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June 20, 2013
‘I am not scared… I have a beer!’ he says as soon as we meet. He is surprised and enthusiast as he sees the bricks. He is Slavko Martinov, filmmaker who filmed and produced Propaganda [See previous Post]. I explain him that the method is not a psychoanalytic session, but a search for truth ‘Which is typically subjective’ he adds.
As a filmmaker who has been working hard on the issues of propaganda and information, my questions were simple in their constructions, to let Slavko’s views and ideas to emerge freely: What is Information? I ask.
He stays silent for a while and starts playing with the bricks. He turns all the bricks upside down.
All separated. All detached. All on the table. Then, when he’s finished, he starts talking:
‘All these pieces are information… If you ask me what information is, it really makes me think that if everything I have turned the other way was information as it’s presented, my natural instinct is to turn everything over and examine it from underneath, or sideways or back to front, or upside down… That’s how I get to the truth. I just don’t accept information as it’s given to me. So, if this is me, my idea…’ and he pics the human figure and shows me the flower on the head ‘this little flowering of an idea or the bloom of an idea is that to question everything, upside down… even if I was built up and passed of some information I have to ask, according to who, where the source come from, who benefits and why I have been given that structure of information… I would completely take it apart to examine it…’
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June 14, 2013
Slavko Martinov is a New Zealander film-maker who created an international case around his latest work, Propaganda: a documentary which presents Western society through the critical eyes of an anonymous North Korean professor. The professor is actually Mr Eugene Chang, a South Korean expat whose life has been completely changed by the attentions the movie has received by South Korean authorities, who accused Eugene to be a North Korean spy. The accusations lead to Eugene’s marginalisation and repudiation from the South Korean community in Christchurch, New Zeland, where he lives and where the documentary has been filmed and directed by Slavko Martinov and Mike Kelland. The idea of making a case has been a brilliant intuition, yet consequences went far beyond any expectation: the film mysteriously appeared on YouTube on 18th July 2012 as a documentary provided by North Korean defectors, and it circulated as anti-Western propaganda material originating from North Korea, before the truth around the film has been revealed.
During a round table at Biografilm Festival, Slavko admits that he would never imagined that his movie would have such an impact on members of his crew’s life, he expected consequences, but on himself. He worked with legal experts and was ready to face problems, but despite the public efforts Martinov and Kelland have been doing to clear Eugene name, the three of them are officially considered North Korean agent and Eugene’s life has been tuned upside down.
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May 24, 2013
Architect Gianni Cagnazzo
Gianni Cagnazzo is an Architect. But that’s not enough to fully catch his polyhedric and enthusiastic attitude towards his job and his passions. Gianni Cagnazzo is president of IEM (Indoor Environment Management) and ANAB (National Association of Bio-ecological Architecture), member of the International Academy of Colour, he is professor in bio-ecological architecture, colour design and humanisation of the built space, he gives lectures at various institutes, including ANAB IBN (Institut fur Baubiologie und Oekologie – Neuberern), UNITRE, University of Turin… Colour is his passion, therefore the question was certainly due: What is colour?
He knows how my kind of interviews work and he starts building. When he is done, he explains me his model.
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May 3, 2013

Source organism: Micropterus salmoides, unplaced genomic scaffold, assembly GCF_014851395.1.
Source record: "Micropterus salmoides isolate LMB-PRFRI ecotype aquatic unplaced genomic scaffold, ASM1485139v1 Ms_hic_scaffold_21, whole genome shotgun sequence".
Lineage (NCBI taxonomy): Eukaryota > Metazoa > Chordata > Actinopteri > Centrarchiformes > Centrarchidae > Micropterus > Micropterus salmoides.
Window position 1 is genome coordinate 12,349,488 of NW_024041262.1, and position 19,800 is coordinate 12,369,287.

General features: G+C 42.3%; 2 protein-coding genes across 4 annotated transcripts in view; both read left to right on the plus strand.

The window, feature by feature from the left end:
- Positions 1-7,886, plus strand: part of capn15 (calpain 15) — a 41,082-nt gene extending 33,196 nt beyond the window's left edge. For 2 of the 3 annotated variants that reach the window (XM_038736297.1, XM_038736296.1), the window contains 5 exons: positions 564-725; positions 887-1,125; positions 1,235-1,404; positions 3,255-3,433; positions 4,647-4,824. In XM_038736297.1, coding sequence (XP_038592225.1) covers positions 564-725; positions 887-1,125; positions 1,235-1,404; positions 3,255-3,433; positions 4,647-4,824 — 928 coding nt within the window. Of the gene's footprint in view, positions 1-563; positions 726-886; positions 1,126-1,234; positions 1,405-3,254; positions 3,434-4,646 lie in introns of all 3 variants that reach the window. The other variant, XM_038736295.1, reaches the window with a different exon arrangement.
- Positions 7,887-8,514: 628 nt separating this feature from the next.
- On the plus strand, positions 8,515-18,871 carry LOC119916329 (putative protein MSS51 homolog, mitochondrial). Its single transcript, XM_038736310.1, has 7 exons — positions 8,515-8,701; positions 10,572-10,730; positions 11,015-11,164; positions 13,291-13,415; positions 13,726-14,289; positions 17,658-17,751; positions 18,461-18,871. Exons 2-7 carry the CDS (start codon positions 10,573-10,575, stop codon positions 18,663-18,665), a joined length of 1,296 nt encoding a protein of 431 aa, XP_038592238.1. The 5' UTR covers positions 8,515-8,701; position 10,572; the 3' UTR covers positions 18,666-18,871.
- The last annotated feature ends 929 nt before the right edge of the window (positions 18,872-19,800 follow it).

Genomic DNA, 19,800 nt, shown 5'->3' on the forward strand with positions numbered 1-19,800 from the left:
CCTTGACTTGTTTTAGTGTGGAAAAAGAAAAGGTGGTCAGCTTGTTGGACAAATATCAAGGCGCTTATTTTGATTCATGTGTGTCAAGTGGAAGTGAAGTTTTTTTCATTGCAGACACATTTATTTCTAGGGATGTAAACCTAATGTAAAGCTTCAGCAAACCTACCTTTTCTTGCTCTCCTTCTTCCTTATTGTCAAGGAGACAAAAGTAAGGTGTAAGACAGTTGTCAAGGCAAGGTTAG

Francesca Valan – Industrial Designer and Colour expert
Francesca Valan, an Italian industrial designer, is internationally considered one of the most passionate and experienced colour experts. One of the key problems, when it comes to colour and architecture, is that colour is something that architects add at the end of the design. She strongly disagrees on such an approach and after telling us, with the bricks, of course, what is colour, I asked her about Architecture. What is Architecture?
She stares at the bricks for a while and then she starts building. When she has finished, she looks at me
F. Valan – Model 1 ~ Architecture
and at the bricks and recalling the question – what is Architecture? – she simply says: ‘Rules. Geometric rules. Axes. Vertical and horizontal axes. But the main thing, it’s depletion of chromatic and material elements in favour of formal elements.’
I look at her model: it’s an interesting one, as there are a number of elements and they are all detached. ‘What are these elements you have built here?’ I ask her.
‘Volumes. These are volumes and not architecture. The yellow one, for instance, it’s a solid build following formal criteria I do not know, with improper chromatic criterion. Because colour in architecture is always impoverished. It’s kind of too obvious, if there’s any logic, this is a trivialising one.’
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April 19, 2013
Ciro Pirondi talks about Heritage using the bricks
This LegoView was recorded during Restauro 2013, the main event focusing on restoration, so the question was almost due. What does a well known Architect as Ciro Pirondi, director of the Escola da Cidade in São Paulo (Brazil), think about Heritage? The question, as ever, needs to be answered my way, with the bricks. I ask the question to Mr. Pirondi, put the bricks in front of him and let him to play, allowing ideas to connect and to construct a new vision. While he builds, he sings Agua de Marcio ‘It’s a Brazilian very popular song…’ he says smiling, while he builds and enjoys the process. [Watch the Video]
When he is done, I ask him to tell me something about his model, about Heritage.
Heritage and Nature as built by Arch. Ciro Pirondi
‘This is an allegory representing a bridge where men should find their balance and seek for a balance with nature… this green’ – he says showing me the green bricks – ‘represents nature’.
And then he goes on ‘I think this is a need for the 21st century’s cities… They need to find a bridge that can bring back the balance between mankind and natural nature…. ‘
The bricks and shapes are detached in his model, the human figure is not connected to any part of the model and I ask him why is that.